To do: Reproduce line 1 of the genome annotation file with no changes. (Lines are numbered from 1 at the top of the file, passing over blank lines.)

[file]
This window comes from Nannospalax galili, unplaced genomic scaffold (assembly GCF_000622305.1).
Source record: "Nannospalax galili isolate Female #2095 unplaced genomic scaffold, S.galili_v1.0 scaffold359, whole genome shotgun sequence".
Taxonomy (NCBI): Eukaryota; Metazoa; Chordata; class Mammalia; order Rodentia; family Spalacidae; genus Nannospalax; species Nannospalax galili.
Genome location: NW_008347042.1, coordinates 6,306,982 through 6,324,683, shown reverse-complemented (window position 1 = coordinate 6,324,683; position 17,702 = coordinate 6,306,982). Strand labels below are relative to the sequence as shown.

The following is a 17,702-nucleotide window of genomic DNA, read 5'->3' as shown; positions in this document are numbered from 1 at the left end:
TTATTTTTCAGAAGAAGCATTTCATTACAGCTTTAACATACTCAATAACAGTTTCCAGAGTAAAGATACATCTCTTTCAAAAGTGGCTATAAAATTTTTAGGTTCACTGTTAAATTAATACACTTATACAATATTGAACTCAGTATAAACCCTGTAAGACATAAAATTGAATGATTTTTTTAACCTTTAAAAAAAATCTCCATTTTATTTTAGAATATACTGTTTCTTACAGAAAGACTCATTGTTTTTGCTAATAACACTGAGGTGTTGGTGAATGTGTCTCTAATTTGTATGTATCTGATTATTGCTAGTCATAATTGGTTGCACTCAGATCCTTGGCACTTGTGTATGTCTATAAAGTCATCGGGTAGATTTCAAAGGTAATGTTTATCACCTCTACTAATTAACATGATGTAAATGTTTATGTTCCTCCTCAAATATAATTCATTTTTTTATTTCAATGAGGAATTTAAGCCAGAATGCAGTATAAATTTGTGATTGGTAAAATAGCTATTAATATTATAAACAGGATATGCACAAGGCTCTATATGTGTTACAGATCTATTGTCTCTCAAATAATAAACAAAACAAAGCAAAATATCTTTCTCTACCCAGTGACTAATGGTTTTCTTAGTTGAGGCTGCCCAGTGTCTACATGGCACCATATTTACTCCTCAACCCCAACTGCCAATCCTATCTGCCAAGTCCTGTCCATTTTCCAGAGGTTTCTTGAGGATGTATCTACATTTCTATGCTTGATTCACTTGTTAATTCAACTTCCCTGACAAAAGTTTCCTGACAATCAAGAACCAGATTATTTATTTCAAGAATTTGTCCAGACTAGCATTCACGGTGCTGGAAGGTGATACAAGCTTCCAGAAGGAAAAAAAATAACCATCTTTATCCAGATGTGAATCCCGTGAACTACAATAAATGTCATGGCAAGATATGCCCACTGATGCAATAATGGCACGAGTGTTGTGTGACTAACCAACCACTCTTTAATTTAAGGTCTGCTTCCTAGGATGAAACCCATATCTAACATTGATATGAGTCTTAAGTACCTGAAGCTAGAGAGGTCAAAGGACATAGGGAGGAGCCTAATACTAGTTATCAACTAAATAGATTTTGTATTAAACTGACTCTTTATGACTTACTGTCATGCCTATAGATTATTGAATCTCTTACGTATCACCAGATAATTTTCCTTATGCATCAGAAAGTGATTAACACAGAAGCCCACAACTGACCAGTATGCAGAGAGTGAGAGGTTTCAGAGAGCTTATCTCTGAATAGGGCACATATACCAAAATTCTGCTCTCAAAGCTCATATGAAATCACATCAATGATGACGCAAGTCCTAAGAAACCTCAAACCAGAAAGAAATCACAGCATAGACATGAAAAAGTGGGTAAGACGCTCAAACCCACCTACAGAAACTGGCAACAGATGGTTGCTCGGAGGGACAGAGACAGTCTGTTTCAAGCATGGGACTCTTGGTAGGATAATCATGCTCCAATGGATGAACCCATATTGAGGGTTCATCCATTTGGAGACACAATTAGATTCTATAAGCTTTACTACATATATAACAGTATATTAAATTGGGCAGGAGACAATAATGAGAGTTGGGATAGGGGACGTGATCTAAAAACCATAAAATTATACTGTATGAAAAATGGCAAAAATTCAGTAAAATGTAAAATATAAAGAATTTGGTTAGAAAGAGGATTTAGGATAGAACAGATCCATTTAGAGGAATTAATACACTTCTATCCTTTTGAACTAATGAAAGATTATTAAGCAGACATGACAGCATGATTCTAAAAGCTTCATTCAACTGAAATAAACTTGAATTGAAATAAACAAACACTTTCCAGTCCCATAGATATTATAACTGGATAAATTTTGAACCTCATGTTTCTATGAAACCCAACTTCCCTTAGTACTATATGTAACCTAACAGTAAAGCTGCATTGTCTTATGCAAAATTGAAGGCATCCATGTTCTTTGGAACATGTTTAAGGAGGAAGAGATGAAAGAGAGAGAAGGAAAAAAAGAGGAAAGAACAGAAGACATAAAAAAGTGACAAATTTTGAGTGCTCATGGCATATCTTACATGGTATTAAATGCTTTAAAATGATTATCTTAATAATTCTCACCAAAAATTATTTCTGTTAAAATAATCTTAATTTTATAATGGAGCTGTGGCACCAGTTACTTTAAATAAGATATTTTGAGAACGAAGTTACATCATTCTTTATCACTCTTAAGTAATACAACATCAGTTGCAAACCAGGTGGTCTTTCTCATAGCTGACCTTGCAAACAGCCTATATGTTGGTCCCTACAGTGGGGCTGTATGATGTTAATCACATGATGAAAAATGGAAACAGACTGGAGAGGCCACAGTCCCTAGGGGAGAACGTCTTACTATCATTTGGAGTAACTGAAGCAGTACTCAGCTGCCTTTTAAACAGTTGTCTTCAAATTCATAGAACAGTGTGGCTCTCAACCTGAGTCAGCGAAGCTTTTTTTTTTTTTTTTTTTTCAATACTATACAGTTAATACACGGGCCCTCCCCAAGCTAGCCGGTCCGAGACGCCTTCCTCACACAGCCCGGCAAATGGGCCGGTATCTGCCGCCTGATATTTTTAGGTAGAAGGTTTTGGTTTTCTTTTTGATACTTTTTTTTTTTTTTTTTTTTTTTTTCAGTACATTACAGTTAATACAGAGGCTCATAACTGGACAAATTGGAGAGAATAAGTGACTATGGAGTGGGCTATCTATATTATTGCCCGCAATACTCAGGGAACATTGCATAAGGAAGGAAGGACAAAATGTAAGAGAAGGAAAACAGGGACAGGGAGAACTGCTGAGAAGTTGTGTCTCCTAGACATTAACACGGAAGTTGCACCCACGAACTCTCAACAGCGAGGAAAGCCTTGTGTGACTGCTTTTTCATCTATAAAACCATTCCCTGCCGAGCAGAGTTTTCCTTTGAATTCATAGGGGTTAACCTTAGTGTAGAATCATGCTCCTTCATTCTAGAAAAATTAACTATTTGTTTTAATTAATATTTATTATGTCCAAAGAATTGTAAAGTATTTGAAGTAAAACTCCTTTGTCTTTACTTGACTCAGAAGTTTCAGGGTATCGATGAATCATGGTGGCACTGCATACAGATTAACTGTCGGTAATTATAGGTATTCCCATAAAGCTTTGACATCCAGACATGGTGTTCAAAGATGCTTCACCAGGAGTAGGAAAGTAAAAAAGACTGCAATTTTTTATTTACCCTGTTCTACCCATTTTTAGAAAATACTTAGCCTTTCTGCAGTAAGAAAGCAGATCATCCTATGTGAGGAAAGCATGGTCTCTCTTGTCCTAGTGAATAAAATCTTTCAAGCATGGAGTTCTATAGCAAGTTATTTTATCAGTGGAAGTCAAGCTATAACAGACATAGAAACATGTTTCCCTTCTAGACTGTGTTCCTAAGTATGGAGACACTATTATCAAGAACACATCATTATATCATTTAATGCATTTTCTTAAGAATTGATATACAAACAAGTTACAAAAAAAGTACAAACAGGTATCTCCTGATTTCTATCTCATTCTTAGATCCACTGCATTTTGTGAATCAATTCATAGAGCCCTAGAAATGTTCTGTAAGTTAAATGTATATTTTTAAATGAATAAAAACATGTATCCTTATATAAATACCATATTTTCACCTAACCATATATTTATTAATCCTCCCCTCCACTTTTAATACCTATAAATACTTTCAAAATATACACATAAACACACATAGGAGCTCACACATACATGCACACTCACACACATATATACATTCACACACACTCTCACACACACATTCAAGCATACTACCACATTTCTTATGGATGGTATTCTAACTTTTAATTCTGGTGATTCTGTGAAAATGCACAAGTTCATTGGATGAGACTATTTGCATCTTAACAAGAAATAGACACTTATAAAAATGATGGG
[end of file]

This window comes from Nannospalax galili, unplaced genomic scaffold (assembly GCF_000622305.1).